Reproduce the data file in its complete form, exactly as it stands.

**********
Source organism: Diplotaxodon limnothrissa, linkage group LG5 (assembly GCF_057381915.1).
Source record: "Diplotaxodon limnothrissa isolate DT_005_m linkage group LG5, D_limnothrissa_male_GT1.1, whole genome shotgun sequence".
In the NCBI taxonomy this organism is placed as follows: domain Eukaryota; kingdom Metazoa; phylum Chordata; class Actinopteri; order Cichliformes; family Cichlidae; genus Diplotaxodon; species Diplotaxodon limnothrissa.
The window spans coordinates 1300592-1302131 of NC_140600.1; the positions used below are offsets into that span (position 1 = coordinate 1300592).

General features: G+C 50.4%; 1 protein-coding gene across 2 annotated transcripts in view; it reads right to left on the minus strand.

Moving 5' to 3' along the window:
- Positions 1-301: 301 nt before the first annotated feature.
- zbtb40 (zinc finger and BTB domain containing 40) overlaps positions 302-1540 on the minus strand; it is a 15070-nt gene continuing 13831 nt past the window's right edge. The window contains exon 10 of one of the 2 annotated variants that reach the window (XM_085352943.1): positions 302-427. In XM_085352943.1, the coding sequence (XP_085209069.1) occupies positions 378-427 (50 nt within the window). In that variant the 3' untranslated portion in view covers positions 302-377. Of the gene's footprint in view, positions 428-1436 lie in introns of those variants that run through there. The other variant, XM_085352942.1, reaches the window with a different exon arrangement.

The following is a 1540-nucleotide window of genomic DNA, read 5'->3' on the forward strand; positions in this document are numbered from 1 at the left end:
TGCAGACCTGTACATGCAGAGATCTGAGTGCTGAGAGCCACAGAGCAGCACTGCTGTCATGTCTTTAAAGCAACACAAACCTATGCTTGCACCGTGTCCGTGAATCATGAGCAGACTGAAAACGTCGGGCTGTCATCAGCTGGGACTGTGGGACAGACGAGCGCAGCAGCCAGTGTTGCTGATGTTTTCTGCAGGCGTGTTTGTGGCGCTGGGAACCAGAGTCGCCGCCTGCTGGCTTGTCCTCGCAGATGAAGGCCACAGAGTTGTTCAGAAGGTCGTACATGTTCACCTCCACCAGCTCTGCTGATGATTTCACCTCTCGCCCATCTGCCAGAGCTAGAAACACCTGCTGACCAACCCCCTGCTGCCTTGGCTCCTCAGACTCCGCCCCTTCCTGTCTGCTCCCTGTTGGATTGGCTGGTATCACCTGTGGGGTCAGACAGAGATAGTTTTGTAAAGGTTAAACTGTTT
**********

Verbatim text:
Source organism: Diplotaxodon limnothrissa, linkage group LG5 (assembly GCF_057381915.1).
Source record: "Diplotaxodon limnothrissa isolate DT_005_m linkage group LG5, D_limnothrissa_male_GT1.1, whole genome shotgun sequence".
In the NCBI taxonomy this organism is placed as follows: domain Eukaryota; kingdom Metazoa; phylum Chordata; class Actinopteri; order Cichliformes; family Cichlidae; genus Diplotaxodon; species Diplotaxodon limnothrissa.
The window spans coordinates 1300592-1302131 of NC_140600.1; the positions used below are offsets into that span (position 1 = coordinate 1300592).

General features: G+C 50.4%; 1 protein-coding gene across 2 annotated transcripts in view; it reads right to left on the minus strand.

Moving 5' to 3' along the window:
- Positions 1-301: 301 nt before the first annotated feature.
- zbtb40 (zinc finger and BTB domain containing 40) overlaps positions 302-1540 on the minus strand; it is a 15070-nt gene continuing 13831 nt past the window's right edge. The window contains exon 10 of one of the 2 annotated variants that reach the window (XM_085352943.1): positions 302-427. In XM_085352943.1, the coding sequence (XP_085209069.1) occupies positions 378-427 (50 nt within the window). In that variant the 3' untranslated portion in view covers positions 302-377. Of the gene's footprint in view, positions 428-1436 lie in introns of those variants that run through there. The other variant, XM_085352942.1, reaches the window with a different exon arrangement.

The following is a 1540-nucleotide window of genomic DNA, read 5'->3' on the forward strand; positions in this document are numbered from 1 at the left end:
TGCAGACCTGTACATGCAGAGATCTGAGTGCTGAGAGCCACAGAGCAGCACTGCTGTCATGTCTTTAAAGCAACACAAACCTATGCTTGCACCGTGTCCGTGAATCATGAGCAGACTGAAAACGTCGGGCTGTCATCAGCTGGGACTGTGGGACAGACGAGCGCAGCAGCCAGTGTTGCTGATGTTTTCTGCAGGCGTGTTTGTGGCGCTGGGAACCAGAGTCGCCGCCTGCTGGCTTGTCCTCGCAGATGAAGGCCACAGAGTTGTTCAGAAGGTCGTACATGTTCACCTCCACCAGCTCTGCTGATGATTTCACCTCTCGCCCATCTGCCAGAGCTAGAAACACCTGCTGACCAACCCCCTGCTGCCTTGGCTCCTCAGACTCCGCCCCTTCCTGTCTGCTCCCTGTTGGATTGGCTGGTATCACCTGTGGGGTCAGACAGAGATAGTTTTGTAAAGGTTAAACTGTTT